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Tropical Depression FOURTEEN

Tropical Depression Fourteen Discussion Number   3
NWS National Hurricane Center Miami FL       AL142020
1100 PM EDT Thu Aug 20 2020
The overall convective pattern has improved somewhat since the 
previous advisory, with a band of deep convection having developed 
near and just south of the low-level center. A pronounced mid-level 
circulation has been rotating westward to the north of the center of
the broader low-level circulation, which has likely prevented the 
cyclone from becoming a tropical storm by now, especially given the 
very impressive outflow pattern. However, NOAA buoy 42057 to the 
north of the center recently reported a sustained wind of 29 kt at 
4 meters elevation, which equals about a 32-kt 10-meter wind speed, 
which means that the cyclone isn't far from becoming a tropical 
storm. The intensity is being maintained at 30 kt until convection 
becomes more persistent.
The center has been reforming a little farther north and has also 
slowed down, with the initial motion now being west-northwestward 
or 285/12 kt. The slower and farther north initial position has 
required a slight northward shift in the forecast track for the 
next 24 hours and, as a result, the center of the cyclone is no 
longer expected to make landfall very far inland over Honduras or 
Nicaragua, if it makes landfall at all. By 36 hours, the new NHC 
forecast track shifts back closer to the previous advisory track 
due to a strong mid-level ridge extending westward across Florida 
and into the eastern and central Gulf of Mexico. That feature is 
expected to keep the cyclone moving in a general northwestward 
direction on days 2-5, resulting in landfall over the northeastern 
Yucatan Peninsula on Saturday, and be approaching the northwestern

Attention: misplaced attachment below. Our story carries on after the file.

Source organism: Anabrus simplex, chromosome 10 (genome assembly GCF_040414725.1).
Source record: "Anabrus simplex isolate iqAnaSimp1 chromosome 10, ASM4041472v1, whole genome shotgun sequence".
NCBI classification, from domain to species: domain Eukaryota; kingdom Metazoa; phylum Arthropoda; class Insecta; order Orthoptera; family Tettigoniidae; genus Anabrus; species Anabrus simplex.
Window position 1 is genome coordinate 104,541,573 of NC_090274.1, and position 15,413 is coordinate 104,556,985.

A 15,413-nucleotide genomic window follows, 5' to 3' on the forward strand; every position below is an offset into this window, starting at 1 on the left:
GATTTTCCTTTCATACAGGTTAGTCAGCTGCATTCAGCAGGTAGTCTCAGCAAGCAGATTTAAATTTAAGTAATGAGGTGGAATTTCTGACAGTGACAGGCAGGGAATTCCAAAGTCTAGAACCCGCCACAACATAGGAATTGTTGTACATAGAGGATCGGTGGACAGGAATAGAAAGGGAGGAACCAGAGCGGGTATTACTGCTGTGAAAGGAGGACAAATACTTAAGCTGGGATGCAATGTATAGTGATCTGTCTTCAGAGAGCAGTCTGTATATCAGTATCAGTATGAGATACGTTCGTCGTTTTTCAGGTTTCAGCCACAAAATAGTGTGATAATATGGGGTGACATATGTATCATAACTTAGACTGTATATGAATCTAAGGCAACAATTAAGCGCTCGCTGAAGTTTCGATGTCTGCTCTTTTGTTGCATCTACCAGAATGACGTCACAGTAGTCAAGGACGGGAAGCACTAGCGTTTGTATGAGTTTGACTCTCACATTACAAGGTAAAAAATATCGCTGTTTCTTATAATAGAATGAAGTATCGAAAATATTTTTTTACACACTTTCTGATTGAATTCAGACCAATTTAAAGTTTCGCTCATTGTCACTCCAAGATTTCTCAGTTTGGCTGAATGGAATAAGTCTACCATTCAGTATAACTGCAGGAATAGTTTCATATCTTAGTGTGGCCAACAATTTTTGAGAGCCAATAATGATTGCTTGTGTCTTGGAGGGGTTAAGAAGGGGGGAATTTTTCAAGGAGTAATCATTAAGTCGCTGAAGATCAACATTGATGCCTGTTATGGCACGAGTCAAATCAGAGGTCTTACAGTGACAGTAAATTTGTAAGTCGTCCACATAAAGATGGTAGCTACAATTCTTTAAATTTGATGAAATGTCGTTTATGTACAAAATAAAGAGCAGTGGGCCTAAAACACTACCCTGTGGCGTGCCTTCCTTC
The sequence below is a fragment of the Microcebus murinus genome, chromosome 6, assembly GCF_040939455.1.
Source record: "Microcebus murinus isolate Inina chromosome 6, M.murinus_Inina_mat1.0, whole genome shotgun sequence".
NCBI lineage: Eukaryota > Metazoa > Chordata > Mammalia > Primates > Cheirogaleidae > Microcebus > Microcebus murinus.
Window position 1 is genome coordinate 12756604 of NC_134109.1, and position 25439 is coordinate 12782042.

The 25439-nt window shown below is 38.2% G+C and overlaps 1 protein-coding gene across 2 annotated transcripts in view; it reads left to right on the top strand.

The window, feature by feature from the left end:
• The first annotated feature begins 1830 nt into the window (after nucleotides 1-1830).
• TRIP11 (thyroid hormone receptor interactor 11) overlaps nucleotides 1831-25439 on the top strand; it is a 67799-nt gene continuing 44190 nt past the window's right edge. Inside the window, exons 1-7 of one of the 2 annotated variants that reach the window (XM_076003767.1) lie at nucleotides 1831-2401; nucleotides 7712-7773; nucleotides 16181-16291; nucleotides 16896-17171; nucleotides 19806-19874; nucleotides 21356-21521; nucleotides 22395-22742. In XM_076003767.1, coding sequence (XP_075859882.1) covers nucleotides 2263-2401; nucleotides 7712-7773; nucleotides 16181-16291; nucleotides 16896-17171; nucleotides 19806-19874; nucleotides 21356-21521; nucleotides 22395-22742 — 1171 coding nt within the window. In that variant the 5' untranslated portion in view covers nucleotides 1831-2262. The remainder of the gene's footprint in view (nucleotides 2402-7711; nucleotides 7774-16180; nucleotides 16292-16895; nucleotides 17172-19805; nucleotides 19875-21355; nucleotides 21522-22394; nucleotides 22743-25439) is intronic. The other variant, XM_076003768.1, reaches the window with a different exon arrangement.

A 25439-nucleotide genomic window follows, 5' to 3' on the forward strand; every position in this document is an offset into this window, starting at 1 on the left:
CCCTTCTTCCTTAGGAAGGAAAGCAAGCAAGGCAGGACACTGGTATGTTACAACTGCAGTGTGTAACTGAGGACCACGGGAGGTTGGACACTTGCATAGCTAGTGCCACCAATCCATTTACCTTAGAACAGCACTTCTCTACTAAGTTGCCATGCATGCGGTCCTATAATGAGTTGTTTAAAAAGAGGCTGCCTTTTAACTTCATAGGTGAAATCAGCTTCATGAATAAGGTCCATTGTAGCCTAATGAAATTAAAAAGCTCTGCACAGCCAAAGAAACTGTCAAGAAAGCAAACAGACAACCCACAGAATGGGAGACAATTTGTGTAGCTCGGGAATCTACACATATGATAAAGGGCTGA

Gulf coast by the middle of next week. The official forecast track 
lies along the southern edge of the guidance envelope, close to the 
middle of the simple consensus models and a little south of the 
NOAA-HCCA corrected model.

Due to the northward shift in the new forecast track, the center 
and inner-core wind field of the cyclone will not be disrupted as 
much as previously expected, which has significant implications in 
the intensity forecast. The depression is now expected to reach 
hurricane strength just before it makes landfall on the east side 
of the Yucatan Peninsula in about 48 hours. Weakening is forecast 
in 60 hours while the cyclone moves across northeastern Yucatan, 
followed by gradual re-strengthening thereafter. Ocean temperatures 
along the path of the cyclone are forecast to be 30.0-30.5 deg C 
and the vertical shear is expected to remain low at less than 10 kt 
through 96 hours. Those conditions coupled with the impressive 
outflow pattern should allow for at least typical strengthening. By 
120 hours, the GFS- and ECMWF-based SHIPS models show the vertical 
wind shear increasing sharply from the southwest to 20-25 kt, which 
would normally induce weakening. However, it appears that those 
models are incorporating some strong jetstream winds of 60-70 kt 
well to the northwest of the center of the cyclone, which has 
resulted in high bias in the shear output. Therefore, the cyclone 
is forecast to be near hurricane strength when it approaches the 
Texas coast in 120 hours. The new intensity forecast is similar to 
but a little higher then the previous advisory due to less land 
interaction than previously expected, and is is a blend of the 
Decay-SHIPS and LGEM models, which are at the upper-end of the 
guidance envelope.
Key Messages:
1. Tropical Depression Fourteen is expected to strengthen over the
northwestern Caribbean Sea through Saturday, and is likely to
produce tropical-storm-force winds and heavy rainfall over portions
of the coasts of Nicaragua and Honduras, including the Bay Islands,
beginning tonight through Friday.  The system is expected be near 
or at hurricane strength when it reaches the Yucatan Peninsula of 
Mexico late Saturday where a Hurricane Watch and a Tropical Storm 
Warning are in effect.
2. The system is expected to move into the south-central Gulf
of Mexico as a tropical storm on Sunday.  Some strengthening is
anticipated while it moves northwestward over the western Gulf of
Mexico early next week, but it is too soon to know exactly how
strong it will get or the location and magnitude of impacts it
will produce along the central or northwestern Gulf Coast.
Interests in that area should continue monitoring the progress of
this system over the next few days.
INIT  21/0300Z 14.9N  82.2W   30 KT  35 MPH
 12H  21/1200Z 15.5N  83.8W   35 KT  40 MPH
 24H  22/0000Z 16.8N  85.1W   45 KT  50 MPH
 36H  22/1200Z 18.2N  86.0W   55 KT  65 MPH
 48H  23/0000Z 19.8N  87.2W   65 KT  75 MPH
 60H  23/1200Z 21.4N  88.5W   40 KT  45 MPH...INLAND
 72H  24/0000Z 23.2N  89.8W   50 KT  60 MPH...OVER WATER
 96H  25/0000Z 26.7N  92.3W   65 KT  75 MPH
120H  26/0000Z 29.1N  94.3W   65 KT  75 MPH
Forecaster Stewart